The Motorcycle Diaries: Notes on a Latin American Journey
By Ernesto “Che” Guevara
Translator: Alexandra Keeble
Version: Ocean Press (September 2004)
Also reviewed at: Curled Up
According to his daughter Aleida Guevara, the 22-year old Che never intended for his diary chronicling the nine month journey through Argentina, Chile, Peru, Colombia and Venezuela with 29-year old friend Alberto Granado to be published. Instead, the young medical student set off to chronicle the trip for his own purposes. Guevara, a middle class educated Argentine who had already traveled to Europe and Asia as well as around parts of South America, sought a grand adventure in addition to some insight about the places and people that made up his native continent.
The transformation in Che’s voice as the trip unfolds has been analyzed at length, with most commentators arguing that Che finds the social and political causes to which he ultimately dedicated his life through the course of this journey. It is difficult to say how much of the transformation’s clarity, so pronounced in the pages of this edition, is the result of the subsequent editing to the manuscript for publication, since the book first appeared in print 27 years after Guevara’s death. The fact that any editors of the work had the benefit of hindsight that comes with the examinations of Che’s life and times in the years since he first wrote the entries that became this book means that necessarily that which was deemed important to the historical context within which Che is now viewed is included, while that which does not seem relevant to our current picture of him is less likely to have survived the editing process.
The voice that is presented in the book is relatable and identifiable as that of an activist and eventually socialist leader. At the outset of his trip, though, the reader is more likely to be turned off by the sense of entitlement and even a hint of elitist infallibility in the early diary entries. The point of the trip, reimagined now as a grand quest for the soul of South America by bleary-eyed devotees of the myth of Che, was far more selfish — indeed, the trip was conceived as little more than a self-indulgent pursuit of the open road and the adventure that comes with it, two buddies joining up for a grown-up summer vacation all their own. This theme is borne out by the fact that the pair is consistently over-reliant on the kindness and charity of strangers to find suitable food, accommodations, and eventually, transportation. They often resort to schemes, cons, and sob-stories to secure the necessary provisions, even running out on the occasional bill when all else fails. This isn’t to say that the trip winds up any less grand, or that the Che that emerges from it is any less grand, but instead that given the human (and flawed) portrait of Che the pre-trip young man that we are presented with, the transformation is all the more striking.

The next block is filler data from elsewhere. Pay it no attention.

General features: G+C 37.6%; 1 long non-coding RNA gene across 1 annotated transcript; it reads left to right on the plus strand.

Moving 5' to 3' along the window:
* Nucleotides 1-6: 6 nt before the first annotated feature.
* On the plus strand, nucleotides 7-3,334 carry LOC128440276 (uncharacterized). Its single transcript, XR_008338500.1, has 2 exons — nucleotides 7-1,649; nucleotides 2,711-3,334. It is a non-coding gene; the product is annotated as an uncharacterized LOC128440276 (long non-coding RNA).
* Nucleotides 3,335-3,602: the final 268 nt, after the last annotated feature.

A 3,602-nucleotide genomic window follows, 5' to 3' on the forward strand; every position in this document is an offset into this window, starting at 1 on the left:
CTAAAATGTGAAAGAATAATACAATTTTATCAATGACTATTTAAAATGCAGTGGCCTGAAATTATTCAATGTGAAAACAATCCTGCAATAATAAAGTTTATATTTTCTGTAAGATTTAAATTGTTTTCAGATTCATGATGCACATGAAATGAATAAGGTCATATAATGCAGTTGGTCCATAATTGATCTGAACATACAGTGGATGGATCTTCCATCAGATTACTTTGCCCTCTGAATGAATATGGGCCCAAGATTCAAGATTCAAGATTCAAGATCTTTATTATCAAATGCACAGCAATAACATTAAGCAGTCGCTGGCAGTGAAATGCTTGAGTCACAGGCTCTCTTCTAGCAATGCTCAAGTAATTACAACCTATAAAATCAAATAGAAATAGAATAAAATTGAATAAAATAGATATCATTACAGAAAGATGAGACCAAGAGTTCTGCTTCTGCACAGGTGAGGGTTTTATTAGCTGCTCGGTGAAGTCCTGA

Still, as a coming of age story, “The Motorcycle Diaries” has all of the usual elements. The loss of young love, the struggle to make it alone, the recognition and acceptance of one’s place in the world, and the ultimate resolution on what to do about that place are all key threads in the story of Che Guevara, 22 year old student and adventurer. The way that he and Alberto handle these struggles is not particularly grand or dramatic. Che does not demonstrate many of the magnanimous leadership qualities that the world will come to know just a few short years after the trip. Instead, though, it is the sense of awareness and community with others that seems most fully-formed at this stage in his life.
As they travel from place to place, the trip becomes less about the quest and more about the journey. But nearly from the start, Che seems acutely in tune with the struggles of his fellow man. The benefits of the education that his upbringing afforded him are clearly at least partially responsible, as Che repeatedly shows an understanding of the history and political landscape of the people and places they encounter. The single most important key to understanding a conflict is the appreciation of the struggle from the perspective of its combatants. In Che’s case, his ability to recognize the underlying motivations and misgivings of the Quechua speaking indigenous people of Peru, or the repressed miners and communists of Chile, gave him an immediate advantage in understanding and communing with them.
His remarkable sense of those struggles and the speed with which he turned that sense into a bong with the people involved is what ultimately set Che on the path to becoming on of the key figures of Latin American history in the twentieth century. In that sense, it is remarkable to journey back to 1952, when he was merely a medical student, to read Che’s own perspective on the relationships he forged with the repressed and underrepresented. In reading “The Motorcycle Diaries” forty-odd years after his death, Che’s stories about the work he and Alberto did in Peruvian leper colonies take on new meaning. Che’s descriptions of the deep gratitude the colonies’ residents showed him for what he had done for them are particularly striking. At some point on the trip, Che came to recognized that as useful as it was to help someone, it goes ten times further with a person in need to truly listen to them, to treat them with respect. To make them feel human. And to make them feel heard. It was a lesson that guided Che as a leader for the rest of his life.